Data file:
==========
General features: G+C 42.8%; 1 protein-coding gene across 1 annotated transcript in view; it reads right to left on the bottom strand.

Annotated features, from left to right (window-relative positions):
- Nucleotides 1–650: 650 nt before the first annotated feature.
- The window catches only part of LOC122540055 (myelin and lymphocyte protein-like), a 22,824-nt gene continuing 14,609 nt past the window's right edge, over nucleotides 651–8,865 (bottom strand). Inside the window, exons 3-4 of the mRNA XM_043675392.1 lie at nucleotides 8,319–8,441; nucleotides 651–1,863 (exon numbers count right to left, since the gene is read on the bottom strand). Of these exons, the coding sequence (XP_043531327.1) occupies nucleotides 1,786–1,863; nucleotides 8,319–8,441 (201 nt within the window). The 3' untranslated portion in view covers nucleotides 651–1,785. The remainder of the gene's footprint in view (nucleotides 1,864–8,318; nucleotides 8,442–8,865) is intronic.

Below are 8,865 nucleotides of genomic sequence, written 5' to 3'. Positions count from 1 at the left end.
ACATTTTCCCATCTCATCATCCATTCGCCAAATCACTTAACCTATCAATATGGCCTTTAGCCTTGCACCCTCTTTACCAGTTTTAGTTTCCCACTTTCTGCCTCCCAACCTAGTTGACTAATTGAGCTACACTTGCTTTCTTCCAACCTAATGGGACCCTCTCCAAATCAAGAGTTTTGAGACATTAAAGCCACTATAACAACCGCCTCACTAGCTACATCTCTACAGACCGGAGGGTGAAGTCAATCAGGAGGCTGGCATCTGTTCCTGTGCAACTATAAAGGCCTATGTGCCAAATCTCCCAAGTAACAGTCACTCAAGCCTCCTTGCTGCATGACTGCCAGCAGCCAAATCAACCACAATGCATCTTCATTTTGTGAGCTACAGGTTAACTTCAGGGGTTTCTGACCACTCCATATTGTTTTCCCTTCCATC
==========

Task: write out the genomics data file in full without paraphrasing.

General features: G+C 42.8%; 1 protein-coding gene across 1 annotated transcript in view; it reads right to left on the bottom strand.

Annotated features, from left to right (window-relative positions):
- Nucleotides 1–650: 650 nt before the first annotated feature.
- The window catches only part of LOC122540055 (myelin and lymphocyte protein-like), a 22,824-nt gene continuing 14,609 nt past the window's right edge, over nucleotides 651–8,865 (bottom strand). Inside the window, exons 3-4 of the mRNA XM_043675392.1 lie at nucleotides 8,319–8,441; nucleotides 651–1,863 (exon numbers count right to left, since the gene is read on the bottom strand). Of these exons, the coding sequence (XP_043531327.1) occupies nucleotides 1,786–1,863; nucleotides 8,319–8,441 (201 nt within the window). The 3' untranslated portion in view covers nucleotides 651–1,785. The remainder of the gene's footprint in view (nucleotides 1,864–8,318; nucleotides 8,442–8,865) is intronic.

Below are 8,865 nucleotides of genomic sequence, written 5' to 3'. Positions count from 1 at the left end.
ACATTTTCCCATCTCATCATCCATTCGCCAAATCACTTAACCTATCAATATGGCCTTTAGCCTTGCACCCTCTTTACCAGTTTTAGTTTCCCACTTTCTGCCTCCCAACCTAGTTGACTAATTGAGCTACACTTGCTTTCTTCCAACCTAATGGGACCCTCTCCAAATCAAGAGTTTTGAGACATTAAAGCCACTATAACAACCGCCTCACTAGCTACATCTCTACAGACCGGAGGGTGAAGTCAATCAGGAGGCTGGCATCTGTTCCTGTGCAACTATAAAGGCCTATGTGCCAAATCTCCCAAGTAACAGTCACTCAAGCCTCCTTGCTGCATGACTGCCAGCAGCCAAATCAACCACAATGCATCTTCATTTTGTGAGCTACAGGTTAACTTCAGGGGTTTCTGACCACTCCATATTGTTTTCCCTTCCATC